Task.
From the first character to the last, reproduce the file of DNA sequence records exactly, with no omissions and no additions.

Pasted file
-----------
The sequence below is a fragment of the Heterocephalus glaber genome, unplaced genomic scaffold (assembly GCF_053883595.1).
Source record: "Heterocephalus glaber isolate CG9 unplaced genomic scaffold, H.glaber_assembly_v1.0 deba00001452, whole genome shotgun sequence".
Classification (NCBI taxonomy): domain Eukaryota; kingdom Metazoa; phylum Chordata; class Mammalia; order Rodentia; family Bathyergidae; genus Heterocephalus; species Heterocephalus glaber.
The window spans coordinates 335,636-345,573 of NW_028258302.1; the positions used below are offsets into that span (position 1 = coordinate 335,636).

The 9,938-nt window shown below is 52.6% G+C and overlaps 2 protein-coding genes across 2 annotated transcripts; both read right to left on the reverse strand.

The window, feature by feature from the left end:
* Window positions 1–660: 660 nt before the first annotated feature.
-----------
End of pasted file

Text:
The sequence below is a fragment of the Heterocephalus glaber genome, unplaced genomic scaffold (assembly GCF_053883595.1).
Source record: "Heterocephalus glaber isolate CG9 unplaced genomic scaffold, H.glaber_assembly_v1.0 deba00001452, whole genome shotgun sequence".
Classification (NCBI taxonomy): domain Eukaryota; kingdom Metazoa; phylum Chordata; class Mammalia; order Rodentia; family Bathyergidae; genus Heterocephalus; species Heterocephalus glaber.
The window spans coordinates 335,636-345,573 of NW_028258302.1; the positions used below are offsets into that span (position 1 = coordinate 335,636).

The 9,938-nt window shown below is 52.6% G+C and overlaps 2 protein-coding genes across 2 annotated transcripts; both read right to left on the reverse strand.

The window, feature by feature from the left end:
* Window positions 1–660: 660 nt before the first annotated feature.